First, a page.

In the US investors have been steadily shifting their money out of high-fee active funds into low-fee passive exchange traded funds. Of the $14 trillion managed in US mutual funds the passive share has increased from a quarter to a third over the last three years. In the US over 40% of households own Exchange Traded Funds compared with just 11% in Europe according to this FT article. The assets under management in ETFs was four times larger in the US than in Europe at the end of last year ($2.4 trillion in the US and $567 billion in Europe).
The New Cult
It seems that we need to believe in something and so cults don't die out, they are replaced. Jesus replaced Wotan and now we find that Jack Bogle is supplanting the Alpha Cult. In case you haven't heard of him, or his followers the unfortunately named Bogleheads, here's his picture and his investment dogma. To see more take a look at the Bogleheads Wiki.
- Develop a workable plan e.g. a household budget, live below your means.
- Invest early and often. Compound interest will work its magic long-term.
- Never bear too much or too little risk. The primary driver of risk is the amount of equity in your portfolio and Jack Bogle's guideline is your age in bonds (age 20 means 20% bonds, 80% equity, age 40 mean 40% in bonds, 60% in equity) so you gradually reduce risk as you get older.
- Diversify. Don't put all your eggs in one geographic, sectoral, or asset class basket. This reduces your risk because it is unlikely all markets will crash simultaneously.
- Never try to time the market. Don't hold back cash in the expectation of a crash or put in extra cash in the expectation of a rally as these are unpredictable.
- Use index funds when possible. These track an index, usually cheaply.
- Keep costs low. Fees compound over time as well as returns. The difference between 1% per year and 0.1% per year over a lifetime can be staggering.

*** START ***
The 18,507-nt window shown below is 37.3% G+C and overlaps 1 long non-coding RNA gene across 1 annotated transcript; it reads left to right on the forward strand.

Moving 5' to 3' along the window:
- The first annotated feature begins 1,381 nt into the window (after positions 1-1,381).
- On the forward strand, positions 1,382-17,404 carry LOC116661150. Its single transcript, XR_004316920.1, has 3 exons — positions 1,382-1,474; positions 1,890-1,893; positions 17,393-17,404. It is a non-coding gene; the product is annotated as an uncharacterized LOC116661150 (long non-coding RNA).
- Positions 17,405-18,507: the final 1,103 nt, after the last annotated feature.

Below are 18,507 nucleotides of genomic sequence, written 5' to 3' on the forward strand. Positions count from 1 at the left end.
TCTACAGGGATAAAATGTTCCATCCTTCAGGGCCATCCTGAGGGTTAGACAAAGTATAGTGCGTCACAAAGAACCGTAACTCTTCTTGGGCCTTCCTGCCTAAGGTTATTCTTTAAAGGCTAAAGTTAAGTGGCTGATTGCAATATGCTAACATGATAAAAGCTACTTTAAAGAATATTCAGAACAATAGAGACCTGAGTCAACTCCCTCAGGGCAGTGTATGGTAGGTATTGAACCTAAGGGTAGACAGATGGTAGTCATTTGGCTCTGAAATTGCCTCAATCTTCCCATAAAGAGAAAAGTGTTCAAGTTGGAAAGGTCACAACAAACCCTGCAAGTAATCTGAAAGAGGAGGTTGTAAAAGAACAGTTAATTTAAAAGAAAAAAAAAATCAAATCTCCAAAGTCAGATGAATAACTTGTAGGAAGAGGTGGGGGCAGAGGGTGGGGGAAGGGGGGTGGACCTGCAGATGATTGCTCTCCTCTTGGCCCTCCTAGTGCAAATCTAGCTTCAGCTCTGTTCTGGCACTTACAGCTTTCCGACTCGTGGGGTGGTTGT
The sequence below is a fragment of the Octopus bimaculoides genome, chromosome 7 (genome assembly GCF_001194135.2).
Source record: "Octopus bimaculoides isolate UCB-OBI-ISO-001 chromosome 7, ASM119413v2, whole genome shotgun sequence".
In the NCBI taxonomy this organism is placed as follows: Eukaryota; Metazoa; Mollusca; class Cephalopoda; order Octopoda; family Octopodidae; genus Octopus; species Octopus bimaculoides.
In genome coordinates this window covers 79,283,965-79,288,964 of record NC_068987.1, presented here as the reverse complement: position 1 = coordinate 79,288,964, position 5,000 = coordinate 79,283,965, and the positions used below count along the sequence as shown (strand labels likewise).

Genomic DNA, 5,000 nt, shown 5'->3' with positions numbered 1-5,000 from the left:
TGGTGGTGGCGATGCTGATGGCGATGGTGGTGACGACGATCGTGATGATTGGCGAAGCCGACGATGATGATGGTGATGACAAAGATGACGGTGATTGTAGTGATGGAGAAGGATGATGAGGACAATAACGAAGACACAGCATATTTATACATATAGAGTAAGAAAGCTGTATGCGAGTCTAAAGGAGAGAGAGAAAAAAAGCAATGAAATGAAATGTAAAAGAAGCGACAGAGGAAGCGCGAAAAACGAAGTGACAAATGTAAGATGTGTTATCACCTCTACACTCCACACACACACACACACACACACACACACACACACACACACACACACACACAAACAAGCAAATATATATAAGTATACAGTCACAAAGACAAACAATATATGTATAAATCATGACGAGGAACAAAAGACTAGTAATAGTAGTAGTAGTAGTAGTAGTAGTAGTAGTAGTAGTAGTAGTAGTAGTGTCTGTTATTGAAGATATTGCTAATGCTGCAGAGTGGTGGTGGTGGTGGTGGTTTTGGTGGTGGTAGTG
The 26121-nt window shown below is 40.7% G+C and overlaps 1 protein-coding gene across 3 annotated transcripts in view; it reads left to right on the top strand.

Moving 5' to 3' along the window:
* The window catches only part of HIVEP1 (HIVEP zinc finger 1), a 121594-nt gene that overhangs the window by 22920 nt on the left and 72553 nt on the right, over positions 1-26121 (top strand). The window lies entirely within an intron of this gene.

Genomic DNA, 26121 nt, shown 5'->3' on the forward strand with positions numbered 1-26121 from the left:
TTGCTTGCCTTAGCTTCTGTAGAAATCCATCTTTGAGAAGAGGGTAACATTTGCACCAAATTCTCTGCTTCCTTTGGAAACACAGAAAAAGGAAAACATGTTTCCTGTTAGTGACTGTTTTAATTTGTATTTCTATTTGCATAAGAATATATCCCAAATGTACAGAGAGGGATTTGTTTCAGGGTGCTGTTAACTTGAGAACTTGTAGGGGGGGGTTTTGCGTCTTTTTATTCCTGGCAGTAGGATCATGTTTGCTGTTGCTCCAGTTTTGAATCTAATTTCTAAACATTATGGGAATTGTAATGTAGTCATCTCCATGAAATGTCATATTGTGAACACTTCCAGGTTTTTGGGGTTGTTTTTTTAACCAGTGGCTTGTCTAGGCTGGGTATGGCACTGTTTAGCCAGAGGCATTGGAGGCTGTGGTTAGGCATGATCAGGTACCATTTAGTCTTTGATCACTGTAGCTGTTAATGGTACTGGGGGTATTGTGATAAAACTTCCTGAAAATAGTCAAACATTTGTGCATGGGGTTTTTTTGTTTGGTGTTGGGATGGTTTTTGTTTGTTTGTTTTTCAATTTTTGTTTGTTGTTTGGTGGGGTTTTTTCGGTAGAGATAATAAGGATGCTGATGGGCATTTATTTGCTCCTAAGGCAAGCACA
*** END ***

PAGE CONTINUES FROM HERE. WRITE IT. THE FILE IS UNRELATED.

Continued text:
- Minimise taxes. In the UK we have tax-efficient wrappers such as ISAs and SIPPs.
- Invest with simplicity. Keep the number of funds you own to a minimum, Bogle suggests just two are sufficient for many investors.
- Stay the course!
This new cult is not without its problems. As money pours into Exchange Traded Funds the plumbing that goes on behind the scenes can start to groan under the pressure of new demand, particularly for small markets where there are simply less assets to buy and small daily trading volumes, such as Emerging Market bonds. These have proven popular because they give an oasis of higher income for investors starved of yield in developed markets but there are signs that EM bond ETFs are beginning to dominate this relatively small market.
- Exchange Traded Fund Flaws https://pensioncraft.com/etf-flaws/
- Active vs. Passive vs. Robo funds: which is best? https://pensioncraft.com/active-vs-passive-vs-robo-funds-best/
Some commentators, often active fund managers, say passive tracking will distort asset prices. By investing according to index weights, which are usually based on the size (or market capitalisation) of a company there is no discrimination based on earnings performance. A company that is profitable should be rewarded with a higher share price and this process does not occur in purely passive funds. A research note from the (active) fund manager Sanford C. Bernstein entitled "The Silent Road to Serfdom: Why Passive Investing is Worse Than Marxism" argued that the dominance of passive funds leads to an inefficient allocation of capital.
While this is true it is unlikely that all money will in the hands of passive managers. But what is happening is that fees for active management are coming down albeit very slowly. In its recent Asset Management Market Study the Financial Conduct Authority found evidence of "fee clustering" and very high profit margins around 40%:
There are now a few funds, such as Orbis, that put their own income at risk by charging performance related fees. If they don't beat the market they will underperform just like their clients. While this relationship was indirect in the past, as poorly performing funds would suffer client withdrawal of capital, performance-related fees make the link transparent and immediate.